Hitler's risky decisions led Nazi forces to stall just miles from Moscow. Joint planning doctrine calls this the culmination, the "point in time and/or space when the operation can no longer maintain momentum" (JCS, 2020, p. IV-28). The Soviet Union capitalized on these mistakes and counterattacked. On December 6, 1941, the Soviet Union transitioned from defense into offense, marking the turning point for the invasion and WWII (Gompert et al., 2014). The following day, Japan attacked Pearl Harbor and brought the United States into WWII. Hitler now had to contend with Russia to the east and Britain, the U.S., and other allied forces to the west.
A careful analysis of Operation Barbarossa through the lens of operational art and design using center of gravity, arranging operations, and operational reach provides a clear overall picture of Nazi Germany’s strategic failure. Hitler was a student of war, but he chose to ignore historical lessons and his operational environment as well as the advice from his staff and generals in favor of his blind ambition and ego. He thought himself better than Napoleon, but they suffered the same fate in the end. These are important lessons to take away as the U.S. military enters a new age of warfare against near-peer competitors.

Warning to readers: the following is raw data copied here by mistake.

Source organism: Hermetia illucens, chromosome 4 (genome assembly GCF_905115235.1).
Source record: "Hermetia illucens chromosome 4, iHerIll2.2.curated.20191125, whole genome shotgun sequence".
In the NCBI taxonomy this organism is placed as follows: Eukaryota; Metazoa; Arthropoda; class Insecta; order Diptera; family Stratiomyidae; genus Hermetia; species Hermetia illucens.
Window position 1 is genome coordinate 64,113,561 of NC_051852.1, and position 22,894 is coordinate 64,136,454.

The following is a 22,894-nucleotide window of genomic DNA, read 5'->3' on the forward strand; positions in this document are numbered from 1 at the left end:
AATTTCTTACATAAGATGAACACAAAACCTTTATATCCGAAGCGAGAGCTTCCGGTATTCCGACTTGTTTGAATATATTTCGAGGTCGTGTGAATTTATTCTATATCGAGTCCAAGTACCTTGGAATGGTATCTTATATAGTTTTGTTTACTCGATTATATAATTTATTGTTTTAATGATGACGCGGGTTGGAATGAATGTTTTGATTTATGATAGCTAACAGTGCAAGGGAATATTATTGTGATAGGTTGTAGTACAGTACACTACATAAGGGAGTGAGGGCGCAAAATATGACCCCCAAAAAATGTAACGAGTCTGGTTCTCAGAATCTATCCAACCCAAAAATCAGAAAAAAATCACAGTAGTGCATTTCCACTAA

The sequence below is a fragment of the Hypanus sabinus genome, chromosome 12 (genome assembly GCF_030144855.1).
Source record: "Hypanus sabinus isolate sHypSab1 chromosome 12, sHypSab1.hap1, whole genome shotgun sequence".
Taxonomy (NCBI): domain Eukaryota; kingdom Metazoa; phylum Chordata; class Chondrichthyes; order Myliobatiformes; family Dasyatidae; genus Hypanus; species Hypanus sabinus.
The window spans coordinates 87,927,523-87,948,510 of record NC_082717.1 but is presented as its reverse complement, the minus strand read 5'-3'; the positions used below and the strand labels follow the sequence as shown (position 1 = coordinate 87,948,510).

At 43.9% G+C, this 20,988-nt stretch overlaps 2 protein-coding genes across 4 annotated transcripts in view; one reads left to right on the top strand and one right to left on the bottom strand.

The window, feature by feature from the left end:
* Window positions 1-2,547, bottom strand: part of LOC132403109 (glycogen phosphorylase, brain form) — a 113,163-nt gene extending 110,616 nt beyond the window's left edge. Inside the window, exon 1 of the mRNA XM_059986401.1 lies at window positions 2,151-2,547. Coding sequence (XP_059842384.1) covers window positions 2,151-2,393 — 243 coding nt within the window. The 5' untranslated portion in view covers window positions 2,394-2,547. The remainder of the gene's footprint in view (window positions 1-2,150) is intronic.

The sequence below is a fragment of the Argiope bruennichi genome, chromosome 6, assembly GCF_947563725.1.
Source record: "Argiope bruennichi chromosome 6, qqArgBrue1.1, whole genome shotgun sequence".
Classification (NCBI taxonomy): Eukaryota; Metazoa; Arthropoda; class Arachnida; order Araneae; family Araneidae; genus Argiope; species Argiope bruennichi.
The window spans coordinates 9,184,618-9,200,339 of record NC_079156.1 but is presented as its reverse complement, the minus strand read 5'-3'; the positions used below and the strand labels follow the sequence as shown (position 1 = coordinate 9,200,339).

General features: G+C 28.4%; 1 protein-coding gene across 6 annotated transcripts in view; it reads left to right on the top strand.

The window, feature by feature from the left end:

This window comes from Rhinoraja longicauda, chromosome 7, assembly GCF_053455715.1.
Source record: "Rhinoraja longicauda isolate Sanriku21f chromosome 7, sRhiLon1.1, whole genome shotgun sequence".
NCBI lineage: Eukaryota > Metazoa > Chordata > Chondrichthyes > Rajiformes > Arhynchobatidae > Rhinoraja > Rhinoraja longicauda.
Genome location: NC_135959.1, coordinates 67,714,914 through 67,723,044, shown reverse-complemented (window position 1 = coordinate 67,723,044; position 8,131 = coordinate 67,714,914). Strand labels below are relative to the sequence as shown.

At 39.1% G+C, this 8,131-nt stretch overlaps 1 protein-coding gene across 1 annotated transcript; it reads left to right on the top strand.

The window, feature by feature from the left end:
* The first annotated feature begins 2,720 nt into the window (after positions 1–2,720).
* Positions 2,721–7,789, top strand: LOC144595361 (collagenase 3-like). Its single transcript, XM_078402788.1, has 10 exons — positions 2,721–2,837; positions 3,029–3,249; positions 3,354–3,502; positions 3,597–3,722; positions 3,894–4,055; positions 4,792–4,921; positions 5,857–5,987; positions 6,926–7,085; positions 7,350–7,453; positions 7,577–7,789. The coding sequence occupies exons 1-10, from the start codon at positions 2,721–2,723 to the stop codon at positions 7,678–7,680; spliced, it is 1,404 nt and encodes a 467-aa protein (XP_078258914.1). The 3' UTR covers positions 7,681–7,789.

Bongi, D. J. (2015). Operational logic and identifying Soviet operational centers of gravity during Operation Barbarossa, 1941. Verdun Press.
Eikmeier, D. C. (2014). After the divorce: Clausewitz and the center of gravity. Small Wars Journal. https://smallwarsjournal.com/index.php/jrnl/art/after-the-divorce-clausewitz-and-the-center-of-gravity
Gompert, D. C., Binnendijk, H., & Lin, B. (2014). Blinders, blunders, and wars: What America and China can learn. Rand Corporation. https://www.jstor.org/stable/pdf/10.7249/j.ctt1287m9t.14.pdf?refreqid=excelsior%3Ab11 dc264ccba314ea917b705ddf9bc74
Joint Chiefs of Staff. (2020). Joint Planning (JP 5-0). https://www.jcs.mil/Portals/36/Documents/Doctrine/pubs/jp5_0.pdf?ver=us_fQ_pGS_u6 5ateysmAng%3d%3d
Joint Chiefs of Staff. (2018). Joint Operations (JP 3-0). Department of Defense.
Kahn, M. (2012). “Russia will assuredly be defeated”: Anglo-American government assessments of Soviet war potential before Operation Barbarossa. The Journal of Slavic Military Studies, 25(2), 220-240. https://doi.org/10.1080/13518046.2012.676498
Master Sgt. Phillip Fenrick is a student at the Sergeants Major Academy (SGM-A), Class 72. His previous assignments include Troop sergeant major, Asymmetric Warfare Group's Leadership Development Troop; rifle company, heavy weapons company, and headquarters and headquarters company first sergeant, 1st Battalion, 501st Infantry Regiment (Airborne). Fenrick deployed to Iraq and Afghanistan multiple times and in various leadership positions. He holds a bachelor's degree in strategic studies and defense analysis from Norwich University and is currently working towards his master’s degree in leadership studies at the University of Texas, El Paso.
Back to Top